In recent months I have immersed myself in my past in a way I have never done before. For a couple of months I have been writing about my life as a soldier. I started out writing about my tank, but have since veered off into writing about Basic Training. In military life, the transition from civilian to soldier is a change beyond every other change, even the change back from soldier to civilian.
In the past year, my Jewish identity has also emerged from some vague part of my past to a very present reality.
It would surprise no one, that as I write about my military past and learn more about Judaism and my Jewish identity, that my father would appear, sometimes vividly, sometimes in a whisper. He was an American Soldier and the fourth of six sons of Jewish immigrants from Russia. (Now Odessa, Ukraine. They called it Russia.)
Among all of my family, my son Nigel has been most interested in, and my occasional companion on, my ventures exploring my past.
On Monday, the Martin Luther King, Jr., holiday, we visited the National Museum of American Jewish History in Philadelphia.
I particularly wanted to see an exhibit that was closing soon on the Russian emigration from the Soviet Union to Israel and America and other countries from the 1960s through the 80s. After Nigel and I walked through that exhibit, we sat in a viewing area on the first floor and watched a series of two-minute biographies of prominent Americans Jews of the last century. When Sandy Koufax was on screen, I reminded Nigel that his grandfather pitched for the Reading Phillies in the 1930s. When the biography of Estee Lauder began, the soft-voiced announcer said she was born in 1906, the same year as my father.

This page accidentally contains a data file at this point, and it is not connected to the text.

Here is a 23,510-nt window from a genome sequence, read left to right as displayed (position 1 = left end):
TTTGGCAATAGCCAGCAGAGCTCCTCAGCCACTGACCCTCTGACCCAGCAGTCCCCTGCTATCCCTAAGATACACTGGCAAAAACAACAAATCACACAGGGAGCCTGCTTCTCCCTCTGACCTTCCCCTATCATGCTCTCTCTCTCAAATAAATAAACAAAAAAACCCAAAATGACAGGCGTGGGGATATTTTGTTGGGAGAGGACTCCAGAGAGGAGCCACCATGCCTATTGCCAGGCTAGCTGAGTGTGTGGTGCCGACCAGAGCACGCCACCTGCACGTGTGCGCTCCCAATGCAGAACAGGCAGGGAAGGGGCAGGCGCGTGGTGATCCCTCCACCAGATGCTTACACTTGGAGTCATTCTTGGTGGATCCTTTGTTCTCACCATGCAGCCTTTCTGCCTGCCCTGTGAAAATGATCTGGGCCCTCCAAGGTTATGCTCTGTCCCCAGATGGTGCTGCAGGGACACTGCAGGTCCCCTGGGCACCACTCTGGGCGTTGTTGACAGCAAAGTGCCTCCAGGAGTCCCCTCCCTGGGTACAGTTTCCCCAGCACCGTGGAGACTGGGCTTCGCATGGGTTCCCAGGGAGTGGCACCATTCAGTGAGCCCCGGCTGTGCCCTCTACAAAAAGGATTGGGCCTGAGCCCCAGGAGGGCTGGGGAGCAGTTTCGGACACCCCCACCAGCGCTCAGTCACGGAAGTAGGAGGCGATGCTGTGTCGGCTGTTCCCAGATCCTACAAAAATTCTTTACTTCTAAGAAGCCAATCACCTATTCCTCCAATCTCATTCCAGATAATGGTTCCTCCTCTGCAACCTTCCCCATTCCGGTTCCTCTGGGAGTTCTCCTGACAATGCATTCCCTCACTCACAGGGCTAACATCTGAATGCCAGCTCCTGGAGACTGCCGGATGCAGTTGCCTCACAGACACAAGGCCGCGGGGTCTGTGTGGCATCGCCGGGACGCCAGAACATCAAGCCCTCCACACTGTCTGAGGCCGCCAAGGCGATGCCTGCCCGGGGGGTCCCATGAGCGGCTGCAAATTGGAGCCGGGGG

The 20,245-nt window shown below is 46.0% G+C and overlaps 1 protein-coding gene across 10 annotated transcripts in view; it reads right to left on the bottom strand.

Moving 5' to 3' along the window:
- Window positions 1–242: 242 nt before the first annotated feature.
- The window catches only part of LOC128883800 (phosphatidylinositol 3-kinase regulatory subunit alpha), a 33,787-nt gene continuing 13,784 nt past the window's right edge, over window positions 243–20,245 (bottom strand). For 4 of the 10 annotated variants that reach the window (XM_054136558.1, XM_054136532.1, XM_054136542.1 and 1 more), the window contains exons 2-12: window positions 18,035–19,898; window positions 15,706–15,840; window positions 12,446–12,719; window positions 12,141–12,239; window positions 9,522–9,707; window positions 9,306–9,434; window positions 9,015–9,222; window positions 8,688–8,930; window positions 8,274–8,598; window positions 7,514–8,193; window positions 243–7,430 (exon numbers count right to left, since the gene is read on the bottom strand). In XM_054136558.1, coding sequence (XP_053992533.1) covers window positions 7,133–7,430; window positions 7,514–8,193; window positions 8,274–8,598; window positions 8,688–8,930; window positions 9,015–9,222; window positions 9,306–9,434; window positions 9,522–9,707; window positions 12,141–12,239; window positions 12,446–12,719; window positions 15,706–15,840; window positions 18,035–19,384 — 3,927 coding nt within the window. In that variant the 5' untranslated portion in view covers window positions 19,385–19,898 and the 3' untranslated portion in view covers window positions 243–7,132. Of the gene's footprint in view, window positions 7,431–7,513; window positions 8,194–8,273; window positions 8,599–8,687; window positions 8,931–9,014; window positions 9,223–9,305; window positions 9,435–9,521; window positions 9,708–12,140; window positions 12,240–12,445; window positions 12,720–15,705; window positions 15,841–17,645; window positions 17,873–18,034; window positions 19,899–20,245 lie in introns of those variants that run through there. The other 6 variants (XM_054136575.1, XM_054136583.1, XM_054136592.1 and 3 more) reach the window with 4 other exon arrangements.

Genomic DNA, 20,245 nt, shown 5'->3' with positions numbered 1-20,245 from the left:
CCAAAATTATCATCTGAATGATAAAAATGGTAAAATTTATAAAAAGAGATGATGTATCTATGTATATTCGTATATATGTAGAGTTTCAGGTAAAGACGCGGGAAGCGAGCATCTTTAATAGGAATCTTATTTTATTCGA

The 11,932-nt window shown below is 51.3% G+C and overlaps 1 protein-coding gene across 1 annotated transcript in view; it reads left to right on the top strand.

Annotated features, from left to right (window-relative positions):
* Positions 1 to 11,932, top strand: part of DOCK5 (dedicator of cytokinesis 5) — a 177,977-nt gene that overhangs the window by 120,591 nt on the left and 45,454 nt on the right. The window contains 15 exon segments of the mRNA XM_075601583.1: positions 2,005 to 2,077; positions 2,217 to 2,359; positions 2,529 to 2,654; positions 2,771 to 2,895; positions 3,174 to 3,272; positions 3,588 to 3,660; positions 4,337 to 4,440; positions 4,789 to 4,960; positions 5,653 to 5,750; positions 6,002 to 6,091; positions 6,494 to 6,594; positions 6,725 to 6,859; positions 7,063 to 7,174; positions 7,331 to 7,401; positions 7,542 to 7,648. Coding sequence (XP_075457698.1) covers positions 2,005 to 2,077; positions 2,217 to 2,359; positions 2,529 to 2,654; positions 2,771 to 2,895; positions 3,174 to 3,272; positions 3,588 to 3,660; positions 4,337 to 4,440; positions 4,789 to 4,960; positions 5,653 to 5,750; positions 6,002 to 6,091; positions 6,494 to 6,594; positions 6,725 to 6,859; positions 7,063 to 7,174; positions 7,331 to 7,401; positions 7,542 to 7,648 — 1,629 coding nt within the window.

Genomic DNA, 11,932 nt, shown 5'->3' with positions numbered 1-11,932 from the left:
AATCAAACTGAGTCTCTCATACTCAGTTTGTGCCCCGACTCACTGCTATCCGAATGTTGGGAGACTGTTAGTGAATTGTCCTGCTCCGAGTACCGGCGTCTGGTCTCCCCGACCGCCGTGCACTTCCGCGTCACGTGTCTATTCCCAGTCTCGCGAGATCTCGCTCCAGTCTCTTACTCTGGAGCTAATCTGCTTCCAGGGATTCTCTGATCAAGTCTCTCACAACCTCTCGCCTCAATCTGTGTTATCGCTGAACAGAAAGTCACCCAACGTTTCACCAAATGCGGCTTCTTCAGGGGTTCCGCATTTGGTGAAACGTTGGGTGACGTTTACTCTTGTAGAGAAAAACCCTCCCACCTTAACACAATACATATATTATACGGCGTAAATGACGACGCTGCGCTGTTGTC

Estee Lauder, 1906-2004
The short video traced Estee Lauder's career making cosmetics. She began her business in the 1920s and continued to grow her business though the Great Depression and on to great success in the post-war years. We watched a dozen more biographies, then took the Market Street El to 30th Street Station for the train home.
Dietrich Bonhoeffer, 1906-1945
As we waited for the train, I got an article from a Jewish activist friend about Dietrich Bonhoeffer.
Bonhoeffer was in America in the late 1930s studying American spirituality. With war looming and Hitler's attacks on Jews and other people of faith growing, Bonhoeffer left the safe haven of America in June of 1939. In Germany he organized a Church for believers who were against Hitler and then joined the resistance. In the last month of the war, April 1945, Bonhoeffer was murdered by the Gestapo in the Flossenburg Concentration Camp. He was a German who fought Hitler and died with Jews.
In December, Nigel and I had seen a display of children from the Flossenburg Concentration Camp at the Museum of Jewish Heritage in New York.
While Bonhoeffer struggled against the Nazis in Germany, my father commanded a Prisoner of War Camp for 600 soldiers of the German Army's Afrika Korps. My father came home to Boston after the war with my mother who he met and married during the war in Pennsylvania. In one of those odd twists of fate, I live less than 30 miles from that Prisoner of War Camp which is now the Reading Airport. Before he was commander of the POW Camp, my Dad commanded a Black Company.
And in 2018, the Black grandson my Dad never met--George Gussman died in 1982--went to a Jewish museum on Martin Luther King, Jr. Day to learn about his family's history.
My father and Estee Lauder were both children of immigrant Jews born in America in 1906. They lived long lives because their parents came here, leaving countries that would be crushed by Hitler in the 1940s. In that same year, 1906, a leading German family of scientists and thinkers added a son who would become a famous man of faith. Bonhoeffer was offered shelter in America and turned it down to return to his people.
These three lives share only a birth year and the admiration of a son and grandson who learned a little more about courage and the best of America on a day devoted to an American hero.